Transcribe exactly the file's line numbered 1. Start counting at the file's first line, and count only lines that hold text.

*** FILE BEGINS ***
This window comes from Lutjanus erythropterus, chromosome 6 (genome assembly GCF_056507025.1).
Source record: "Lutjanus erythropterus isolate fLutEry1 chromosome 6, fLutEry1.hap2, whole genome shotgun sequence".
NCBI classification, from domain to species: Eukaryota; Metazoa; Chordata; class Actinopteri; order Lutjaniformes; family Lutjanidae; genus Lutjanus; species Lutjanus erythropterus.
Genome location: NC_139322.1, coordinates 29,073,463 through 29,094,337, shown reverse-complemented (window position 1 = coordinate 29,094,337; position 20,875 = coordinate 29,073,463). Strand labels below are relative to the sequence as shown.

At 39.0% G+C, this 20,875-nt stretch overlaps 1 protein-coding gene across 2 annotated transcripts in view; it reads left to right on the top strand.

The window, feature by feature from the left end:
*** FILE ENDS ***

This window comes from Lutjanus erythropterus, chromosome 6 (genome assembly GCF_056507025.1).